LM: You qualified as a Chartered Accountant and then worked for a variety of companies, what were the most difficult moments as a young black woman accountant? 

KG: After I qualified as a Chartered Accountant, there were a lot of people who wanted to push me to different career streams, but I guess the most revered one at the time was going into Corporate Finance Advisory, or Structured Finance. However, from what I had heard about the career stream it really did not seem like the kind of work I wanted to pursue. And so I decided not to. I had to do a lot of self reflection to determine what I thought was right for myself, and pursue that despite nay sayers and those who thought I was wasting good opportunities and a good qualification. I have had to deal with this with my every career move, as my moves have not been mostly conventional. So a lot of it has been to deal with self doubt when I had made certain decisions and having to come with my own solution and space of contentment.

LM: You’ve had to be assertive from a very young age, how has this helped you in the corporate environment? 

KG: When I started my career as a Credit Manager at SCMB (now Standard Bank CIB), I had a portfolio of top JSE listed and Multinational Companies. Part of my duties was to assess these companies for their financial needs and the viability of some of the project that they needed financing for. Often times this included going to interview top ranking CEOs and CFOs, which at times I found very intimidating. At times the attitudes of these people would be dismissive of this young black girl who was interrogating them about their businesses, which they were all to happy to discuss with the seasoned banker rather than me. And so I had to assert my right to be there, to do what I was doing, and to be taken seriously by them. I had to dig deep into my times as the youngest member of my class (or any other social circles), the training that I had while doing articles to train as a CA(SA), and I found that actually I was mostly able to hold my own and get exactly what I wanted from a discussion. I was also not shy to escalate matters that I deemed unacceptable to ensure that I ultimately got to secure the necessary information that I required to be able to make the appropriate decision.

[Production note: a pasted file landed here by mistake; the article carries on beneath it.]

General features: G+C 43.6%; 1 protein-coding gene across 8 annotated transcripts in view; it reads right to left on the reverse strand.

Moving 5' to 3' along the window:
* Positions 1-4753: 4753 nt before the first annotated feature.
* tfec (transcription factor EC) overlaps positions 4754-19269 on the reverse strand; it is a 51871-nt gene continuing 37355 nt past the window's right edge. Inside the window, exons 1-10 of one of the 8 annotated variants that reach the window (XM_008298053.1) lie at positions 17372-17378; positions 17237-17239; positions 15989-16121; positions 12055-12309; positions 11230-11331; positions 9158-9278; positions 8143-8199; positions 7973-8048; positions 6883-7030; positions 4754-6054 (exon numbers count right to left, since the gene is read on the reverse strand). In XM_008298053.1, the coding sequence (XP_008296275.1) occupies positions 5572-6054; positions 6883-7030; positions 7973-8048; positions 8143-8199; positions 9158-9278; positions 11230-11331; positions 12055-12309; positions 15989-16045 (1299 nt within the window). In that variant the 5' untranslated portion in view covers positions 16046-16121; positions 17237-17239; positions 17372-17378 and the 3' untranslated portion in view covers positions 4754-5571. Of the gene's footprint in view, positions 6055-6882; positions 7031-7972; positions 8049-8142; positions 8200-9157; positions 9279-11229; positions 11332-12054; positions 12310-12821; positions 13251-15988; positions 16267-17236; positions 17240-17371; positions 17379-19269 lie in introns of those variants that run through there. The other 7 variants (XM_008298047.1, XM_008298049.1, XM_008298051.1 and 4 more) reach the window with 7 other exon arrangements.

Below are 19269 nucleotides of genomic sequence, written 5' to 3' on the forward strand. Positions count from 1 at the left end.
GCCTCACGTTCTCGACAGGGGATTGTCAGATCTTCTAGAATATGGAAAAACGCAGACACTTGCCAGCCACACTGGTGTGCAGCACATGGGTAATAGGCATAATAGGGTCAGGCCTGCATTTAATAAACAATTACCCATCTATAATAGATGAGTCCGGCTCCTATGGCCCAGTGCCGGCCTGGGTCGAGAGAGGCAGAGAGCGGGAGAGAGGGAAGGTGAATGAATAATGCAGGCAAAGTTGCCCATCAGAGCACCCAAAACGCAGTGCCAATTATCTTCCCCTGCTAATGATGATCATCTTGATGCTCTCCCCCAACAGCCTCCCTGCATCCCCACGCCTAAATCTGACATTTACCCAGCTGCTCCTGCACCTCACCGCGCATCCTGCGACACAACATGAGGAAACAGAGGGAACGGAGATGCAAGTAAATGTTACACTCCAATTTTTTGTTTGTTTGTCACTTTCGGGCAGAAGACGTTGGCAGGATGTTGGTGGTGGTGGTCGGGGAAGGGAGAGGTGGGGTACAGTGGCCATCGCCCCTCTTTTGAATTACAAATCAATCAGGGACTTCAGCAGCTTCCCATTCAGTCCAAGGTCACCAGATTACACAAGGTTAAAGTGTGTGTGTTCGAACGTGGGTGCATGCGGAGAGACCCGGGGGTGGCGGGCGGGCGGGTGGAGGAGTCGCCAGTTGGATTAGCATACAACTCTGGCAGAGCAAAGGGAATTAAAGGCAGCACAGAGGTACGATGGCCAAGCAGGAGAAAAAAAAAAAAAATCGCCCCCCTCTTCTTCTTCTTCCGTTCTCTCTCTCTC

I have had to be consciously courageous despite the feelings of fear or intimidation.

LM: We met professionally at Standardbank, what attracted you to be on the credit risk side of a bank? 

KG: In my assessment credit risk is the heart of the bank, and I was attracted by the fact that it makes one very central to anything that is happening in the bank. No transaction goes ahead without going through credit in one form or another, and so it was a great way to get exposure to various industries, products and activities of the bank.

I thoroughly enjoyed my time there and it set the foundation for a lot of the work I do till today.

LM: You surprised many observers by taking up a position as Divisional Executive: Corporate Social Responsibility at Nedbank with responsibility for managing the Nedbank Foundation, which is the primary corporate social investment arm of the Nedbank Group. Why this change from hard core business to be in corporate social responsibility? 

KG: I had always thought that when I was older and I had made my money I would start a foundation that would help South Africa’s less fortunate. However, when I started having children, faced with a South Africa that has such a growing level of poverty and inequality, I could no longer suppress this need to help create a better future for all South Africans. Going back to my upbringing, having had my father die in the quest of shaping a better South Africa, and watching my mother actively help many people and communities advance themselves, I had been having these conversations with myself, challenging myself that there should be something active that I can do, during my most productive years, to shape a different and better future for the country that I was raising my children in. I was asking myself what was I going to say to my children I did to shape a better future, and for me the most pressing needs remain to be the Alleviation of Poverty and Reduction of Inequality in our society.

At Nedbank I was fortunate to find a place that allowed me to fulfil this purpose and do it in a meaningful way.